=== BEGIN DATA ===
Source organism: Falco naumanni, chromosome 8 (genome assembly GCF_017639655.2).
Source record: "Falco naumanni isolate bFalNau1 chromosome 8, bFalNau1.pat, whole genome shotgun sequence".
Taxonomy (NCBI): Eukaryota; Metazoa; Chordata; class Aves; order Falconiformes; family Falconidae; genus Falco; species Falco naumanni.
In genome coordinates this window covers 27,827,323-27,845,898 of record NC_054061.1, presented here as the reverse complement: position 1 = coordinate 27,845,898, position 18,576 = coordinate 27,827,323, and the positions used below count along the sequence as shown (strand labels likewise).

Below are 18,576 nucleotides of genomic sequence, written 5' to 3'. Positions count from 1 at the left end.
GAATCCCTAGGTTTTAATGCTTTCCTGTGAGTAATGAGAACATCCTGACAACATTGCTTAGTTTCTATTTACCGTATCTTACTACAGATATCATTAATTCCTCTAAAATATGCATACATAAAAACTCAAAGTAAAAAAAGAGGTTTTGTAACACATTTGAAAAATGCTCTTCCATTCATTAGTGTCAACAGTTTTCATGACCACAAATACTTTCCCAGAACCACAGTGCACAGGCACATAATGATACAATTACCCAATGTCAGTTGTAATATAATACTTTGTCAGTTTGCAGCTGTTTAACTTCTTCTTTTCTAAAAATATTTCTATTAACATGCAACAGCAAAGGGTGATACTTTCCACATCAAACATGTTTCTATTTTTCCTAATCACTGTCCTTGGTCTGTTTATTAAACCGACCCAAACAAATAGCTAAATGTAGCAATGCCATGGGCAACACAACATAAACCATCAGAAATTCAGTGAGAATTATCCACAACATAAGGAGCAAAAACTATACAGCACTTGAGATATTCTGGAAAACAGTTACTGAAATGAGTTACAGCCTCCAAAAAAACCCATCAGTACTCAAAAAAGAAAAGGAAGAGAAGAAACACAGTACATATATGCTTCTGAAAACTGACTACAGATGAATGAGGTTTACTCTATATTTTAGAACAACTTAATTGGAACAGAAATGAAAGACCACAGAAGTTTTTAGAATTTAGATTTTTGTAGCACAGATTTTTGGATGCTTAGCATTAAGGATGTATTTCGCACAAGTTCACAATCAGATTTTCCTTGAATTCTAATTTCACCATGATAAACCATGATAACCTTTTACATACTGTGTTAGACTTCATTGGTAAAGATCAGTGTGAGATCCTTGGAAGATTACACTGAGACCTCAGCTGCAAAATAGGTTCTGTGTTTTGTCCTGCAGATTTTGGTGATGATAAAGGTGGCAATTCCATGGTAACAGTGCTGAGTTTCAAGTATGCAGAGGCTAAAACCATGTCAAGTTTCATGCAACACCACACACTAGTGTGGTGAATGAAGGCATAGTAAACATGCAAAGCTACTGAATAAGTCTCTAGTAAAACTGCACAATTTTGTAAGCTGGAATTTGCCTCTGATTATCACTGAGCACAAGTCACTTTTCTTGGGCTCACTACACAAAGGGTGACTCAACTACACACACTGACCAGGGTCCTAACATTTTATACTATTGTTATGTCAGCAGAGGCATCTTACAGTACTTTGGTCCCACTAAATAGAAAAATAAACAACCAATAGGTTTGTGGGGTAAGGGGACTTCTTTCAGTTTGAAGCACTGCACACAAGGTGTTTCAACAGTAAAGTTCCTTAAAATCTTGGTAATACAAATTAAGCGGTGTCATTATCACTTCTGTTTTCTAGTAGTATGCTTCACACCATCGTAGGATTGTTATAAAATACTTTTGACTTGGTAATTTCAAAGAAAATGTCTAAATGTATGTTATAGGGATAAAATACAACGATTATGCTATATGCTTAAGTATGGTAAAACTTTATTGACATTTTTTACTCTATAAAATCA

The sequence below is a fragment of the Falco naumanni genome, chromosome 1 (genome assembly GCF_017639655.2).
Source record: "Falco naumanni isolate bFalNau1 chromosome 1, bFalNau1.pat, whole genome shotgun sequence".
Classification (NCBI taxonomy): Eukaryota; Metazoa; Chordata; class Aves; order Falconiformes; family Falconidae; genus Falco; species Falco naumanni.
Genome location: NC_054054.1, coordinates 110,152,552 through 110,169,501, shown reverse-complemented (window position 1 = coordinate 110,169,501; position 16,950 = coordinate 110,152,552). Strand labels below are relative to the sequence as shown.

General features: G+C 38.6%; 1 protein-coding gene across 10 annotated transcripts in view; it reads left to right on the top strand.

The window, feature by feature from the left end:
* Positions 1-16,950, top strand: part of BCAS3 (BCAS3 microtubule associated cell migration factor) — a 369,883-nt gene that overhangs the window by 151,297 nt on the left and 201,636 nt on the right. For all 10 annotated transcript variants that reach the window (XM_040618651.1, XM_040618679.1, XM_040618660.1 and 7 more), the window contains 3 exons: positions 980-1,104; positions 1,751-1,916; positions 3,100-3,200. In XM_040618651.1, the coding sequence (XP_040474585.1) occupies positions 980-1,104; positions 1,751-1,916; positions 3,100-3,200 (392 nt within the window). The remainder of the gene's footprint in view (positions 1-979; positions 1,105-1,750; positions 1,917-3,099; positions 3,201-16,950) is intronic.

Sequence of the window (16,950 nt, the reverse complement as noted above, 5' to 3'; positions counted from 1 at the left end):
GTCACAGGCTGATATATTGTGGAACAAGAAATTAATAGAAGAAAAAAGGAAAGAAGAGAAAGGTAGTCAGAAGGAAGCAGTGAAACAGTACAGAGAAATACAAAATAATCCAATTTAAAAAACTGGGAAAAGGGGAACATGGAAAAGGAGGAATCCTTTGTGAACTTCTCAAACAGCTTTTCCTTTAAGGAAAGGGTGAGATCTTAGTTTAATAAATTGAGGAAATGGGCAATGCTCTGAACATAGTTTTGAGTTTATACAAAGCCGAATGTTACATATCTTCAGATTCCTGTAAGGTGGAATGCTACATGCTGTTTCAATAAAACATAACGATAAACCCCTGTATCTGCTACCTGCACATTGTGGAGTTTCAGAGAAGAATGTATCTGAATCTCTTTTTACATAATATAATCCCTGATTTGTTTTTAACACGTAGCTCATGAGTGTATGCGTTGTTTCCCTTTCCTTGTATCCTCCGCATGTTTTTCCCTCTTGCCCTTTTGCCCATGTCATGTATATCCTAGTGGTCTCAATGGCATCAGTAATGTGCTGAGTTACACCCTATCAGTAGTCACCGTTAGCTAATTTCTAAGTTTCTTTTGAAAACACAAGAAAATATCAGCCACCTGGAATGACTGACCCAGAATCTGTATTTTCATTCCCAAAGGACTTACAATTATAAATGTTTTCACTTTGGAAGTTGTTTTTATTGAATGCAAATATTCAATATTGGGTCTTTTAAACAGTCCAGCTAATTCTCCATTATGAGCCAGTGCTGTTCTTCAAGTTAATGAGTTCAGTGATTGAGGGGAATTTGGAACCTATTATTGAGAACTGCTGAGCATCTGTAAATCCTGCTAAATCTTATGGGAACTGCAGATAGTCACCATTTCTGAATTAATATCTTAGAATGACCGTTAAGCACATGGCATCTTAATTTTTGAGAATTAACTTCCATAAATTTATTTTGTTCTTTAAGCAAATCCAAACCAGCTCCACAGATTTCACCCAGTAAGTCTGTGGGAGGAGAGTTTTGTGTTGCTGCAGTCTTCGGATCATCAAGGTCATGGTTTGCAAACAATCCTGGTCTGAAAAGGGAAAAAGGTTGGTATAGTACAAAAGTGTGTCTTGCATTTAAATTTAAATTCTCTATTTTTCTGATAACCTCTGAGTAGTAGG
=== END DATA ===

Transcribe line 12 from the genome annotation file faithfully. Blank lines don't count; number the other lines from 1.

The window, feature by feature from the left end: